The study is the largest to date, and also the only one that has tracked adult, not adolescent, donor-conceived children. The Pediatrics study only tracks adolescents. Adoption studies have shown that many mental health issues and issues of identity do not appear until children reach adulthood. How do we know this is not the same for donor-conceived children? This alone makes the Marquardt study significant and the Pediatrics study useless, as its outcome measure is worthless. As to Ms. Douglas's assertion that we should pay more attention to the Pediatrics study because it is in a medical journal and her intimation that it is therefore less biased, as a physician I am happy to educate her about many instances of bias against the null hypothesis in medical journals. With the huge market in assisted reproduction and the many prospective patients, the field of pediatrics has every reason to assuage parents that they are on their side and encourage potential consumers of their services.

What disturbed me the most about Ms. Douglas's response was her dismissal of the voices of the donor-conceived children. I cannot help but see, once again, parallels to the experience of adult adoptees, particularly transracial and transnational, whose multitude of voices have been silenced by need of the affluent, white and Western market for adoptable children, and the huge profits that follow, similar to the big business interests of sperm banks. There is a growing rights movement of donor-conceived children advocating for their rights, most vehemently (and successfully in Sweden and the UK) for an end to anonymous donation. Sadly, their voices are frequently silenced in the United States. It saddens me to see the gay rights and feminist movements in such seeming opposition to the welfare of children. The truth of the matter is that in sperm and egg donation, as well as adoption, children simply have more complex kinship than in the traditional Western nuclear family. Is the right of adults to start families as they choose more important than the right of children and the adults they become to know their genetic heritage should they choose to? I don't think so, nor does the Hague Convention, the United Nations, the open records movement, or the donor-conceived person's movement, or the countries of Great Britain, Sweden and Croatia.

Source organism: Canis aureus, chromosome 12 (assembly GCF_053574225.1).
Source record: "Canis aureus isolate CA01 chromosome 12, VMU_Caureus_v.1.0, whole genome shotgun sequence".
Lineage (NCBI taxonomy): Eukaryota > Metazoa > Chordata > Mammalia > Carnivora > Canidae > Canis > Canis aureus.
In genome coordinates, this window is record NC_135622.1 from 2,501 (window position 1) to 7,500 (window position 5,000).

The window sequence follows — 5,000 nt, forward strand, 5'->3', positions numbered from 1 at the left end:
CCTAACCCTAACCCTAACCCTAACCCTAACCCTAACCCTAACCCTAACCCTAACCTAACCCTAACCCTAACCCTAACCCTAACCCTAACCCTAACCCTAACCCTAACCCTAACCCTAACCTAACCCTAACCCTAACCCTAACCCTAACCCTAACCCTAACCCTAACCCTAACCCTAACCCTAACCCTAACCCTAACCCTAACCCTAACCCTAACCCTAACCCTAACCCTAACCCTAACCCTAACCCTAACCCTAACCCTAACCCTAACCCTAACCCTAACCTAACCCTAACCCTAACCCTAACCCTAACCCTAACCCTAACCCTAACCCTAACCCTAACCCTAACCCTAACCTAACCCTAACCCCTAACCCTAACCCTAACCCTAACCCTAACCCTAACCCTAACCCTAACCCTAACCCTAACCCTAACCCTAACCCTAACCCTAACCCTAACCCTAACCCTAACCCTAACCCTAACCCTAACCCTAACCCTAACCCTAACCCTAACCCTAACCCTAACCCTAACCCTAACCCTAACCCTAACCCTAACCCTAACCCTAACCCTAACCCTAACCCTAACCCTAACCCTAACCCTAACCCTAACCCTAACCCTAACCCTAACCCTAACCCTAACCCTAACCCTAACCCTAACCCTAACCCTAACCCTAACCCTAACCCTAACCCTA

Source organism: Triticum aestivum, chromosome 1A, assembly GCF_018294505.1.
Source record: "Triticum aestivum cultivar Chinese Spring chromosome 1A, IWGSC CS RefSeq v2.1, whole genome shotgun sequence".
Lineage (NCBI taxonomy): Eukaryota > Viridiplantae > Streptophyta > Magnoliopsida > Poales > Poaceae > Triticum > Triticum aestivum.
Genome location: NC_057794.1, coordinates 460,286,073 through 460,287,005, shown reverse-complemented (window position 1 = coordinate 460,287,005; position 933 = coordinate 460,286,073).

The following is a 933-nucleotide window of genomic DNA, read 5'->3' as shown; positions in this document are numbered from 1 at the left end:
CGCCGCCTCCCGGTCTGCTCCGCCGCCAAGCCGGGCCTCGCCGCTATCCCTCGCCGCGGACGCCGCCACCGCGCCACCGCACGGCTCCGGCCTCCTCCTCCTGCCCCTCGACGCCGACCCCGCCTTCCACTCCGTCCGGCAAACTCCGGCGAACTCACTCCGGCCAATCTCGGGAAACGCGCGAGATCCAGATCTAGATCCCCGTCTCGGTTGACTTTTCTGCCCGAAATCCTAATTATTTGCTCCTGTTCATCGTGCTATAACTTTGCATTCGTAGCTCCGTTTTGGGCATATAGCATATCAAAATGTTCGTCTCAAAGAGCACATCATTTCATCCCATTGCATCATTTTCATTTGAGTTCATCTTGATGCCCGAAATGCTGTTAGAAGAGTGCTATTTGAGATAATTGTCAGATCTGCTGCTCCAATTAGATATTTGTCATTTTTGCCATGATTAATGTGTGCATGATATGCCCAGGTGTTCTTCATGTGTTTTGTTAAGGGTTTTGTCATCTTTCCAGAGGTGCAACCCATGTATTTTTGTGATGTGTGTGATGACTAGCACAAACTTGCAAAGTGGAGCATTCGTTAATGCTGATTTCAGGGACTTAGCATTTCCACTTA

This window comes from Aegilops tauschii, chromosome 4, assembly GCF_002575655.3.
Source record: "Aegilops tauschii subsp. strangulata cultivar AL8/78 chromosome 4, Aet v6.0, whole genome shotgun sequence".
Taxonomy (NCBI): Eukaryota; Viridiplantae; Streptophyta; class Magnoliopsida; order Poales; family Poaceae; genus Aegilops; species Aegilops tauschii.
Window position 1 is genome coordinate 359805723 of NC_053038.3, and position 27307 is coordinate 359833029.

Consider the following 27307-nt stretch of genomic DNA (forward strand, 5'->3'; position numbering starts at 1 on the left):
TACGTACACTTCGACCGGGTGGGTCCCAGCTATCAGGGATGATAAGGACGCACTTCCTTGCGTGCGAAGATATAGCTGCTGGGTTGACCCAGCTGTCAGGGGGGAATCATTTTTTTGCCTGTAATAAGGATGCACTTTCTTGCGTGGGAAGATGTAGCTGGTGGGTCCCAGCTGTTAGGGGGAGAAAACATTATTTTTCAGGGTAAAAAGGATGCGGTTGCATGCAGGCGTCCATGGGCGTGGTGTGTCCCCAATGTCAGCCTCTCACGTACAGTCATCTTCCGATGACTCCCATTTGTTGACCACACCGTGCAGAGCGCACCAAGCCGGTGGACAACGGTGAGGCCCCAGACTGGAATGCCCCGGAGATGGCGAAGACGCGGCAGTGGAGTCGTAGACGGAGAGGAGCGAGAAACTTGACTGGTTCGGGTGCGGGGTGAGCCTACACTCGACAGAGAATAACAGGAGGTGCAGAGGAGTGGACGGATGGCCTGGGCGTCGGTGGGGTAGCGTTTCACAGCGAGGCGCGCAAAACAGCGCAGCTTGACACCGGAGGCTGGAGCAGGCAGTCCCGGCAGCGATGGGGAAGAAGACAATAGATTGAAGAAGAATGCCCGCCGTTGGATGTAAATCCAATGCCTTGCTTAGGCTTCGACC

The appropriate response to the Marquardt study is a bigger, more comprehensive study on donor-conceived outcomes, an open ear to the voices of those whom this affects most, the offspring, and an openness to the complexity of heritage that is inherent in this kind of reproduction. Gay- and lesbian-headed families, interracial families, those created by adoption, and families created by assisted reproduction are different from the traditional American family; shouldn't we embrace that truth, study it, understand it, and not suppress and deny it? The rights of adults to start families as they choose is surely not more important than the rights of children to their heritage. There is simply insufficient information to really assess the long-term outcome of egg/sperm donor-conceived persons, but to throw out the largest and most longitudinal study to date because one does not like the conclusions is not the answer. The donor-conceived children, and the adults they become, should be the most powerful voices in this debate, as they have become in other countries. Perhaps you will feature some of their viewpoints soon.

Jenifer Lingeman

Salt Lake City, UT

Jun 21 2010 - 3:35am